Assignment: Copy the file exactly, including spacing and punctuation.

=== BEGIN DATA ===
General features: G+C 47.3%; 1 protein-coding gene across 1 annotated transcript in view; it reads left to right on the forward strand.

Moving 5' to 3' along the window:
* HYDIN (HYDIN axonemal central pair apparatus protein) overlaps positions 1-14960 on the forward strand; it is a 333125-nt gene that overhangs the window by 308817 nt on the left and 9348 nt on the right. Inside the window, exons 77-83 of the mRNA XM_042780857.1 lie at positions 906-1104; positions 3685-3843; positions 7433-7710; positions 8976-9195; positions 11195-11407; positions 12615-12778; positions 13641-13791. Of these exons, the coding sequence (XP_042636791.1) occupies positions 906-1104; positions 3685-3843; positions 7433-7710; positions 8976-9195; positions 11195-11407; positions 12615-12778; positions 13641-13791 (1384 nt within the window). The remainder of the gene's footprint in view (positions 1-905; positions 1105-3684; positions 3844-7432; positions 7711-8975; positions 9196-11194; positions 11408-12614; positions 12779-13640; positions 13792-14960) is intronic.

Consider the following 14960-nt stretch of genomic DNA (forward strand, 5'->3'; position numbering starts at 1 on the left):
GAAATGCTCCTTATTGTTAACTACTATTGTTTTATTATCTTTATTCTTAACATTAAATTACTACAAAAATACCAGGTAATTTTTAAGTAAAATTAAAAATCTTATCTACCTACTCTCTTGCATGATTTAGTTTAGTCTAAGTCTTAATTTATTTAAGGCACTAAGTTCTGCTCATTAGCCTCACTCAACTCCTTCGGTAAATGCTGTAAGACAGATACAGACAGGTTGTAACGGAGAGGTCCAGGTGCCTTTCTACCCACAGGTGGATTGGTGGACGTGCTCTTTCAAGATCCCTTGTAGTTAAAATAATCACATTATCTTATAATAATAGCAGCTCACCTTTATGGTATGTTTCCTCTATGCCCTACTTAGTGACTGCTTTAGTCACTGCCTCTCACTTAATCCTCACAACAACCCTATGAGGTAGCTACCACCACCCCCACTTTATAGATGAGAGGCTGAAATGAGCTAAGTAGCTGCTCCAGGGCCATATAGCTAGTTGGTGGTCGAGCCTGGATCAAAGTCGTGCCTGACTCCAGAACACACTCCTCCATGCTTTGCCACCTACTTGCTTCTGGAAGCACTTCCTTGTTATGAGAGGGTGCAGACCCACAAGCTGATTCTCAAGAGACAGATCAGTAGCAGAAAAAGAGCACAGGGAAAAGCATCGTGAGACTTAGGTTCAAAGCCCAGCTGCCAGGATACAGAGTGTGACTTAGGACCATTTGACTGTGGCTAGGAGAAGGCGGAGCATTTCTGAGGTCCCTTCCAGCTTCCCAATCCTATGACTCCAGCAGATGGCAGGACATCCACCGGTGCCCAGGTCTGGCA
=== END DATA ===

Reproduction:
General features: G+C 47.3%; 1 protein-coding gene across 1 annotated transcript in view; it reads left to right on the forward strand.

Moving 5' to 3' along the window:
* HYDIN (HYDIN axonemal central pair apparatus protein) overlaps positions 1-14960 on the forward strand; it is a 333125-nt gene that overhangs the window by 308817 nt on the left and 9348 nt on the right. Inside the window, exons 77-83 of the mRNA XM_042780857.1 lie at positions 906-1104; positions 3685-3843; positions 7433-7710; positions 8976-9195; positions 11195-11407; positions 12615-12778; positions 13641-13791. Of these exons, the coding sequence (XP_042636791.1) occupies positions 906-1104; positions 3685-3843; positions 7433-7710; positions 8976-9195; positions 11195-11407; positions 12615-12778; positions 13641-13791 (1384 nt within the window). The remainder of the gene's footprint in view (positions 1-905; positions 1105-3684; positions 3844-7432; positions 7711-8975; positions 9196-11194; positions 11408-12614; positions 12779-13640; positions 13792-14960) is intronic.

Consider the following 14960-nt stretch of genomic DNA (forward strand, 5'->3'; position numbering starts at 1 on the left):
GAAATGCTCCTTATTGTTAACTACTATTGTTTTATTATCTTTATTCTTAACATTAAATTACTACAAAAATACCAGGTAATTTTTAAGTAAAATTAAAAATCTTATCTACCTACTCTCTTGCATGATTTAGTTTAGTCTAAGTCTTAATTTATTTAAGGCACTAAGTTCTGCTCATTAGCCTCACTCAACTCCTTCGGTAAATGCTGTAAGACAGATACAGACAGGTTGTAACGGAGAGGTCCAGGTGCCTTTCTACCCACAGGTGGATTGGTGGACGTGCTCTTTCAAGATCCCTTGTAGTTAAAATAATCACATTATCTTATAATAATAGCAGCTCACCTTTATGGTATGTTTCCTCTATGCCCTACTTAGTGACTGCTTTAGTCACTGCCTCTCACTTAATCCTCACAACAACCCTATGAGGTAGCTACCACCACCCCCACTTTATAGATGAGAGGCTGAAATGAGCTAAGTAGCTGCTCCAGGGCCATATAGCTAGTTGGTGGTCGAGCCTGGATCAAAGTCGTGCCTGACTCCAGAACACACTCCTCCATGCTTTGCCACCTACTTGCTTCTGGAAGCACTTCCTTGTTATGAGAGGGTGCAGACCCACAAGCTGATTCTCAAGAGACAGATCAGTAGCAGAAAAAGAGCACAGGGAAAAGCATCGTGAGACTTAGGTTCAAAGCCCAGCTGCCAGGATACAGAGTGTGACTTAGGACCATTTGACTGTGGCTAGGAGAAGGCGGAGCATTTCTGAGGTCCCTTCCAGCTTCCCAATCCTATGACTCCAGCAGATGGCAGGACATCCACCGGTGCCCAGGTCTGGCA